The Outlaw Sea: a world of freedom, chaos, and crime by William Langewiesche
Surprisingly, despite the title, this is non-fiction. I was made aware of it by a comment on a thread for a let’s play of Uncharted 3, which featured some scenes in a shipping graveyard.
Langewiesche looks at, as you might expect from the title, the lawless conditions at sea despite the best efforts–well, efforts, anyway) of the land-nations.
Chapter one starts by defining the problems and issues, and then tells the tale of the sinking of the Krystal, a tanker well-past its sell-by date, carrying molasses from India to Europe, which broke up in a bad storm (those two conditions–a ship that shouldn’t have been there in weather that could sink better vessels– will turn up again in the book).
Chapter two discusses security problems involving shipping and terrorists, segueing into pirates capturing the Alondra Rainbow, a general cargo ship running from Sumatra to Japan.
Chapter three examines the problem of tankers leaking/breaking up and the resulting pollution. No long example this time; just lots of short ones, and chapter three is the shortest in the book.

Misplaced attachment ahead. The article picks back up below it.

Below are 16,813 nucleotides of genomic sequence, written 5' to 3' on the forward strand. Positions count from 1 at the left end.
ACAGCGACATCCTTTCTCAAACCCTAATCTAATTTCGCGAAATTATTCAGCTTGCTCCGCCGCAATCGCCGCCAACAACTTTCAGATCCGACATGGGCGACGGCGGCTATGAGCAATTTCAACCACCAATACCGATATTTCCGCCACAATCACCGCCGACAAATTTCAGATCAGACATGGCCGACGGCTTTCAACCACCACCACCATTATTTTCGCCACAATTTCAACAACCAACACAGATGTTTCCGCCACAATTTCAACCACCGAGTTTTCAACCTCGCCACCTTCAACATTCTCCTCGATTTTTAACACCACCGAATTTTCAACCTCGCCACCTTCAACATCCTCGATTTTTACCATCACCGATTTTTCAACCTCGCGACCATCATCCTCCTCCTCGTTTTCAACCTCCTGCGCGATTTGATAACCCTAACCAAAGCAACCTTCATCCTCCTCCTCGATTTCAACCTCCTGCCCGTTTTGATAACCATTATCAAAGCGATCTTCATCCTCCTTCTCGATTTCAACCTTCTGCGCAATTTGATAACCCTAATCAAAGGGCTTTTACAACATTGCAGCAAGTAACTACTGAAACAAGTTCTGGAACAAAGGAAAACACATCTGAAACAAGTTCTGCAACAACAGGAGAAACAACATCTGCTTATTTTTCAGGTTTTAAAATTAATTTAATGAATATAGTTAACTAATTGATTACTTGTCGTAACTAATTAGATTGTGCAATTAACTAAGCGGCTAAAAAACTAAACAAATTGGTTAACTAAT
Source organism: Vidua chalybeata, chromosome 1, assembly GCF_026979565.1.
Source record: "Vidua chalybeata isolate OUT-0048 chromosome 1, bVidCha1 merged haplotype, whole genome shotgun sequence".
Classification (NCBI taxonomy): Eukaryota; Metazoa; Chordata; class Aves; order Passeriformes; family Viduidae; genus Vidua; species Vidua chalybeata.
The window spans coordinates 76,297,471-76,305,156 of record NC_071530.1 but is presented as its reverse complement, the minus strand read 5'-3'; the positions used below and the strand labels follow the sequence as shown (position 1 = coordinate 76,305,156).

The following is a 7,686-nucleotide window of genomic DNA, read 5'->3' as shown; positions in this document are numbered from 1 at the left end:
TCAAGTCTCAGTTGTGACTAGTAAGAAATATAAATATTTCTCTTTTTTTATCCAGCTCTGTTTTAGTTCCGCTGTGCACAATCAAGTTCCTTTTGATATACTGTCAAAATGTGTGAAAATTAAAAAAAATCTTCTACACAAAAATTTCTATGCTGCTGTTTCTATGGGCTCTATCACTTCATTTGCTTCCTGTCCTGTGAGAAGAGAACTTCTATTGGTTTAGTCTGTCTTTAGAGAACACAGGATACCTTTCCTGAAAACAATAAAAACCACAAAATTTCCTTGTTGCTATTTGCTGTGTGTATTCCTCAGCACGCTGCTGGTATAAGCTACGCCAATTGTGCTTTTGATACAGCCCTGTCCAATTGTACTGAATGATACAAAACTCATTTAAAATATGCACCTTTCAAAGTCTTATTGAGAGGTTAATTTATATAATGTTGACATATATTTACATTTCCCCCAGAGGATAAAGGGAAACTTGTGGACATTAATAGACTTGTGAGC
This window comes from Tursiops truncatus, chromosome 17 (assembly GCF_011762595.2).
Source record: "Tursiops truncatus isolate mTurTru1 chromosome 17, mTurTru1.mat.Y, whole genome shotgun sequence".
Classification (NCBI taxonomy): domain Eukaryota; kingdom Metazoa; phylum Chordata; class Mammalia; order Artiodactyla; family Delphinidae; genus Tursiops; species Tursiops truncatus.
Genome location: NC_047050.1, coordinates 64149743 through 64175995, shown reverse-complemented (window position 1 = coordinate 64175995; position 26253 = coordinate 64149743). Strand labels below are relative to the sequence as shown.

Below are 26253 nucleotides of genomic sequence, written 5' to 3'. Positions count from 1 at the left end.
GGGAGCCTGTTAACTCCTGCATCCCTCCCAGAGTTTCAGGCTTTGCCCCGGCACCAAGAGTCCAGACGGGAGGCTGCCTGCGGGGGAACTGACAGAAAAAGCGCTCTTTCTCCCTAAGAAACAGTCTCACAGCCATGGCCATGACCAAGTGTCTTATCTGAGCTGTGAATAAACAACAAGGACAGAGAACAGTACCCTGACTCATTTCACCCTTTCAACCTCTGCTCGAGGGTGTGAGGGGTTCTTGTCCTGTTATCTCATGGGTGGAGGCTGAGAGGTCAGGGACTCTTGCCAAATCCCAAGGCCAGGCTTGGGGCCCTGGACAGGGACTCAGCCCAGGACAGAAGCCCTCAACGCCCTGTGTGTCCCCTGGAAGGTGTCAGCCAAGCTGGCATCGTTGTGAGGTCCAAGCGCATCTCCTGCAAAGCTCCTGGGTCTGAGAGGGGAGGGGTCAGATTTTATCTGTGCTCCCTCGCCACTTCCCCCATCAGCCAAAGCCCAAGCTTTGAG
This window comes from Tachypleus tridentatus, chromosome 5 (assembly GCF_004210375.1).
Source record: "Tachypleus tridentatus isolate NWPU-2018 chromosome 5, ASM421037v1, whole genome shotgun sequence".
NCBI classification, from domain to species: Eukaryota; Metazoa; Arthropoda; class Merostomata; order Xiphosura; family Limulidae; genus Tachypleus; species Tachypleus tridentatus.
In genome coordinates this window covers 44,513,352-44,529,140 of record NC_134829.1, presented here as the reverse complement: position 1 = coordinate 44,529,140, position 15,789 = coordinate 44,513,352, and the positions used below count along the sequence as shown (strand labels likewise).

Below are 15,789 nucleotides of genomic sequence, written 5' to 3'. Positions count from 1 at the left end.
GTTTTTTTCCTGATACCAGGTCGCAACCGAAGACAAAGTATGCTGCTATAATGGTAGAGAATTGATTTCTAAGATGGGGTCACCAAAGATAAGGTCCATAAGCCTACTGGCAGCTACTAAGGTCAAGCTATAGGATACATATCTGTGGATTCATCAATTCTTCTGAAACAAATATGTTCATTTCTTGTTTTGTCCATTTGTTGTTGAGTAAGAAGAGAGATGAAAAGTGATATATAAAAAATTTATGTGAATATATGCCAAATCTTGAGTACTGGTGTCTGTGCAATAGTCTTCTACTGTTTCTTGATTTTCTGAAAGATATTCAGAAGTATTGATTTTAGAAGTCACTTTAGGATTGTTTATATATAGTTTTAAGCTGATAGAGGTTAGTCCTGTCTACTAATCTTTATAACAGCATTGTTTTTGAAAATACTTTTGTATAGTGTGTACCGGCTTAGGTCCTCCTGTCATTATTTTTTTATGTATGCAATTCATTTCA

Chapter four and five are a long examination of the sinking of the ferry Estonia, running between ex-soviet nation Estonia (funny, that) and Sweden. It sank during a bad storm in the Baltic, and much of the chapter is spent on the various efforts to figure out why. Langewiesche goes out of his way to be fair to all sides in the conflict of blame assignment: the government investigators, the German lawyer hired by the shipyard that built the vessel, and even the conspiracy nut who makes films to sell the idea that the ship was sunk by US and/or Russian commandos. This is probably the longest single section of the book, and the survivors’ tales of escape from the boat are both mesmerizing and frightening.
Chapter six is about wrecking and disposing of old ships. This is the legal process, not like the Wreckers of shipping history, who would lure innocent ships onto rocks, killing everyone aboard and making the vessel and its contents into salvage. This is what happens to ships when they are too old to be useful to anyone any more (they become rebar). The main focus of the chapter is Alang beach, India. Again, Langewiesche is fair to everyone, the average working wrecker, the men who grow rich off them, the European Greenpeace organisers who want the whole pollutive business shut down.
Overall, the book is an interesting read. Its main problem is that it came out in 2004 and is thus a decade out of date, but there’s a lot of interesting stuff to think about in here. Recommended.